by Mike Shea on 6 June 2003
Looking back at my article on Why Computers Suck, it was obvious that over the last few years my views have changed a bit. They haven't changed that much, however. Computers still suck and game consoles are the future of home gaming. Not all consoles are created equal, and it would appear that the current crop of game systems, while very much improved, are evolutionary, not revolutionary. This article outlines the specifications for the ideal next generation game console.
Ideal Console SpecificationsHDTV Resolutions for all games (480p widescreen, 720p, and 1080i) Composite, S-Video, Component, and VGA connection compatibility for no more than $20 per adapter Dolby Digital 5.1 sound in all games with DTS capability through an optical jack Built in ethernet with optional modem Online service included for free. Individual game or service fees may apply. Built in DVD player with optional remote capable of 480p resolutions Built in voice support with included headset A large library of games with many online game system sellers Games striving for 60fps at max resolutions Controller with analog thumbpads and built-in vibration feedback (like current PS2 and Xbox controllers) Console cost of $200None of the above specifications are out of the range of current technology. While some of it is hard to bundle in a $200 package, hopefully hardware costs will be cheap enough to include these features. Many systems have some of these covered already, but none has all of them. Lets take a deeper look.
Support for High Definiton video and Dolby Digital sound will make it the best system for home theater use. Having a game system feeding a 55" to 110" screen at 1920x1080 interlaced or 1280x720 progressive resolution will truly immerse the user in another world. We've come a long way from the 14" TV in the kitchen with the Genesis hooked up. We now have the infrastructure for truly high resolution, high definition, high quality gaming, all we need is the system and the software. While few have full HDTV displays currently, offering a VGA adapter allows the system to output high resolutions on the VGA monitors already in many homes. It acts as a bridge between composite video and HD gaming, and is required. One of the biggest mistakes of the Xbox is the lack of VGA support.
Home networking is the other major factor. A game system should be able to connect to the internet without any additional cost or any additional hardware. Buy it, take it home, plug it in, and you are on the net. Some games or services may require a cost to play, like Everquest Online Adventures, but to simply plug it in should cost nothing. The system should include a headset and microphone for voice communications over online games. The days of the keyboard are over, its time to really communicate.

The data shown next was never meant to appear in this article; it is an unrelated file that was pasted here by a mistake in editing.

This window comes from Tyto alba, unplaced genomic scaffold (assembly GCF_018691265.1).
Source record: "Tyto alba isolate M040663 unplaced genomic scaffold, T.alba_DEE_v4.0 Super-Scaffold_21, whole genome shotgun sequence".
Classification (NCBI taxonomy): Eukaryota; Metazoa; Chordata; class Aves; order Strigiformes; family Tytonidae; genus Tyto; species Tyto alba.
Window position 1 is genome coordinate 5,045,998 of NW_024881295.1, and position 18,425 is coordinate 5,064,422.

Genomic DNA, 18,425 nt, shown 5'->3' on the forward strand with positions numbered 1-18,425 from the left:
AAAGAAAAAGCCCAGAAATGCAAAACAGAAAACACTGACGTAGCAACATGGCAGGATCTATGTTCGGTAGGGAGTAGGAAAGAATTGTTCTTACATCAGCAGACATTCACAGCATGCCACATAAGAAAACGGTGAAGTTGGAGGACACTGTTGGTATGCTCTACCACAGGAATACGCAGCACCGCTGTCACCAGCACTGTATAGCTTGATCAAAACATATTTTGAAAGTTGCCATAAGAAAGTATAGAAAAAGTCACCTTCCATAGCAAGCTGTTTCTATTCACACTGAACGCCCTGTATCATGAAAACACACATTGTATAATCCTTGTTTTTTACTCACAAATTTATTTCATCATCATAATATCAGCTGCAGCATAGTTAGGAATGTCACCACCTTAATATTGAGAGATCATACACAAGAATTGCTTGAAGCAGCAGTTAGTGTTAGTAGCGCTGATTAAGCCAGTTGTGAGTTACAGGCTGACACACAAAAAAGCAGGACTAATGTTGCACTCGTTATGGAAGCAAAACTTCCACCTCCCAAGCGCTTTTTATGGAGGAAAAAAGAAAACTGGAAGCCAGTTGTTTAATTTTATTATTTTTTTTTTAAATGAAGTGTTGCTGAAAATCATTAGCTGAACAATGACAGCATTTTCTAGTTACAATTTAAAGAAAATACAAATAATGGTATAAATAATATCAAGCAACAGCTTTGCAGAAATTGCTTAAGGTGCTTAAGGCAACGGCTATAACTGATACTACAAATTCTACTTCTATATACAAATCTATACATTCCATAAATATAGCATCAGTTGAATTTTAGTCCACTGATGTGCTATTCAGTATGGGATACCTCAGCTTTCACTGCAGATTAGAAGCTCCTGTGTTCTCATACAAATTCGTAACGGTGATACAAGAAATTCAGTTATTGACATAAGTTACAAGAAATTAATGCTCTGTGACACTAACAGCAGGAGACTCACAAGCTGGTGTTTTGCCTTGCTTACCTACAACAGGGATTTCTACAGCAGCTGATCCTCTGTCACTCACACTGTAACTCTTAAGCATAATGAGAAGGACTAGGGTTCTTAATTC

The number one factor in a good system are the games. If you do not have good system-selling games, your system will die. In order to push online gaming to the masses, system selling online games must exist. While there will always be point A to point B single player games, the systems of the future should support worlds. Buy the world of Halo and rush the confederate hills with 25 of your best troops, all live players. Buy the world of Everquest and group up against the evils of Norrath without leaving your couch. World Series Baseball will have teams of live players playing other teams of live players in huge virtual leagues. Race cars across the streets of San Francisco against a city full of live players doing the same. Galactic space battles, oceans of deadly pirates, the jungles of Viet Nam, the dark tunnels of alien worlds, all of these worlds lend themselves to online play and would help connect gamers all over the world.
Current System Comparisons
How do current systems compare to these specifications? Lets start with the most popular Playstation 2. The PS2, while having great penetration into the market, is lacking in many of the required features. It is the first DVD based system but has no high definition capability, no in-game dolby digital, no built in internet connectivity, and no voice support. While it is not a bad single-player console and has a lot of hit games, it is not a whole lot more than a juiced up Atari 2600.
The Gamecube is in the same boat as the PS2. It at least has 480 progressive video but few games are in widescreen. Few games have Dolby Digital and there is very limited network capability. The library of exclusive hit games such as Mario, Metroid, Zelda, and Starfox help the system quite a bit, but again, it is an evolution of the Nintendo, not a true landmark for home gaming.
The Xbox is the closest system to the specs above but limited hit games, limited software support for high definition video, and heavy costs associated to networked gaming hinder it. The Xbox could fix this by bundling Xbox Live with the console and offering more games in high definition. It is the only console that can meet the above specifications without having to rebuild their hardware architecture.
A Brave New Digital World
We are on the edge of a great change in gaming. Systems are getting far more powerful. Home infrastructures for high resolution video, multichannel audio, and network connectivity are taking root. We will soon have nothing but our imagination as a limitation. Soon barriers of race, class, disability, nationality, or sex can be ignored. You are who you want to be. People's interaction will be based completely on personality. It is difficult to imagine it, but a $200 black box can completely change our world. Any company who follows the above plan will succeed not only financially but in actually helping people connect in worlds of entertainment.
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